Further Edinburgh International Festival highlights 2010

  • Edinburgh Festival Guide
  • 16 July 2010

This article is from 2010.

Simón Bolívar String Quartet


Carl Heinrich Graun’s opera about the Aztec leader who welcomed Spanish adventurers into his kingdom only for them to quickly get tore into the plundering and subjugation explores the clash of two very different worldviews.
King’s Theatre, Leven Street, 14 & 15, 17 Aug, 7.15pm, £12–£35.

Royal Concertgebouw Orchestra

Mahler, Stravinsky, Berio and Bartok are all featured in this welcome return from Latvian conductor Mariss Jansons and the Netherlands’ collective which was named the top symphony orchestra in the world by Gramophone magazine in 2008.
Usher Hall, Lothian Road, 30 & 31 Aug, 8pm, £10–£40.

Lemi Ponifasio MAU

The Samoan choreographer Ponifasio is now based in New Zealand and with two fearless pieces – Tempest: Without a Body and Birds with Skymirrors – he has his say on issues of race, myth and consumerism.
Edinburgh Playhouse, Greenside Place, 14 & 15, 17 Aug, 8pm; 18 Aug, 2.30pm, £8–£28.50.

Susan Graham & Malcolm Martineau

The US mezzo soprano is becoming an August favourite and here, with pianist Martineau, fills the air with tunes from her homeland as well as works by Mahler and Mozart.
Usher Hall, Lothian Road, 3 Sep, 8pm, £8–£32.

Simón Bolívar String Quartet

Passion and talent are a great artistic combination and rarely has it found such a perfect home than in the Simón Bolívar Youth Orchestra. Here, the string quartet gives us vibrant renditions of Shostakovich and Bach.
Queen’s Hall, Clerk Street, 4 Sep, 11am, £7–£27.


A fascinating series of talks and discussions open out the work that is going on upon the EIF stages this month. Among those appearing are Diciembre director Guillermo Calderón, choreographer Alonzo King and Elevator Repair Service’s artistic director, John Collins.
The Hub, Castlehill, 14 & 15, 18, 22, 24, 28 & 29, 31 Aug, 3 Sep, 2.30pm, £6.50.

El Niño

This year’s opening concert is John Adams’ oratorio about the nativity from a distinctly female perspective. The BBC Scottish Symphony Orchestra is led by conductor James Conlon with soprano Jessica Riviera and baritone Willard White in full voice.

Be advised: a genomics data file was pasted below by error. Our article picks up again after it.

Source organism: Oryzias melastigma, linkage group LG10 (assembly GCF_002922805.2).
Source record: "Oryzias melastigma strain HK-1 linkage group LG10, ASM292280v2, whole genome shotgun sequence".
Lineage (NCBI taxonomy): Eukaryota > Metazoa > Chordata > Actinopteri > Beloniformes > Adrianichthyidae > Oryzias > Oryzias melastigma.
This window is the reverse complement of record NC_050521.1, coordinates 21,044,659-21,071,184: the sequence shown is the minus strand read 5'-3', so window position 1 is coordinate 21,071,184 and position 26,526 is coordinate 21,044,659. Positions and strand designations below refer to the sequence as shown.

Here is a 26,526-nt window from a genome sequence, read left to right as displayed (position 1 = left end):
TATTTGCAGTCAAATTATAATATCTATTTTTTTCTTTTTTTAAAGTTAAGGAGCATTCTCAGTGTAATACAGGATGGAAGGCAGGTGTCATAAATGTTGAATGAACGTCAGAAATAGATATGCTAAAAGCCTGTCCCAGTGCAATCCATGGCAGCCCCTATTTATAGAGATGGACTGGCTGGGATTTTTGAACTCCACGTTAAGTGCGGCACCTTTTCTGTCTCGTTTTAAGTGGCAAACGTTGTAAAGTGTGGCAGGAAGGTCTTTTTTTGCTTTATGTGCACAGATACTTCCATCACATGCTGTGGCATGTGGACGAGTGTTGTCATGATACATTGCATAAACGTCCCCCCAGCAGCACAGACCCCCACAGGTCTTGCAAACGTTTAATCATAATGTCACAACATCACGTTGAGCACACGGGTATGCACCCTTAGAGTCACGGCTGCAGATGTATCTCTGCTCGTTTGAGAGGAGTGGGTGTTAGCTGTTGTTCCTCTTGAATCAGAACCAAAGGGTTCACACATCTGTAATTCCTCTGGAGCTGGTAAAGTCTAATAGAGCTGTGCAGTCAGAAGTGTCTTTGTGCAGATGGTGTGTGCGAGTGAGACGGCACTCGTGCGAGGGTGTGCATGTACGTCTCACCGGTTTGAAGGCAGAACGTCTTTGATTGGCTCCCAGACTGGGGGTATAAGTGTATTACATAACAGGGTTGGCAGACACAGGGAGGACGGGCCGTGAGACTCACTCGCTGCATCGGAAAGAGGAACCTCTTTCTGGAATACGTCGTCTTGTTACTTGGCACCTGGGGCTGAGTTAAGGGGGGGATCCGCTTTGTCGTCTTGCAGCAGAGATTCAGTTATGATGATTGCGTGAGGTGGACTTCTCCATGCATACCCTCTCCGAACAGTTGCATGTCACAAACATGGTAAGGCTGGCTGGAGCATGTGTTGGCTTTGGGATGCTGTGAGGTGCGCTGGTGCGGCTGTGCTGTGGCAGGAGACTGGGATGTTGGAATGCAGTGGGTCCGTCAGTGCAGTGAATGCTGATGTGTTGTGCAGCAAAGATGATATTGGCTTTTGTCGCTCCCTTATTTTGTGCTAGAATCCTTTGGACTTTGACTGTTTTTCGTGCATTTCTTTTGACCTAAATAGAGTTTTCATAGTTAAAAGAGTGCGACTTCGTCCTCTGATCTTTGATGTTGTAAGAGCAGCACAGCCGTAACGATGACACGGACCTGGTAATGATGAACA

Usher Hall, Lothian Road, 13 Aug, 8pm, £10–£46.

Jonathan Biss

Discover exactly why this young American pianist is making such waves as he plays works from Schumann and Beethoven.
Queen’s Hall, Clerk Street, 14 Aug, 11am, £7–£27.

Treasures and Traditions at Greyfriars

These hour-long teatime concerts capture the sounds created by the first Europeans who ventured into South and Central America, including Bolivian baroque, sacred music from Rio and renaissance works straight out of Peru.
Greyfriars Kirk, Greyfriars Place, 16–20, 23 & 24 Aug, 5.45pm, £17.50.

Grupo Corpo

Two works from the flamboyant Brazilian dance team with the vividly coloured Parabelo which will have you feeling the Rio sands between your toes while the Latin funk of Onqotô explores some universal themes.
Festival Theatre, Nicolson Street, 20–23 Aug, 8pm, £10–£28.50.


From the novel by Peter Carey comes this Opera Australia production about an ad exec, Harry Joy, who suffers a near-death experience. Has he come out the other side or is he now actually in hell with his family behaving in increasingly bizarre ways?
Festival Theatre, Nicolson Street, 2, 4 Sep, 7.15pm, £14–£64.

Bank of Scotland Fireworks Concert

The traditionally spectacular finale to the festival season features classics from American movie soundtracks including Bernard Herrmann’s Marnie and Leonard Bernstein’s On the Waterfront.
Princes Street Gardens, 5 Sep, 9pm, £11–£26.


Anthony Neilson directs this year’s National Theatre of Scotland EIF production about the ill-fated Darien Venture of 1698. William Paterson had a dream to found a Scottish enclave in Central America and turn his nation into a serious colonial player. How did it all go awry?
King’s Theatre, Leven Street, 21 & 22, 24 & 25 Aug, 7.30pm; 22, 25 & 26 Aug, 2.30pm, £12–£27.

The Man Who Fed Butterflies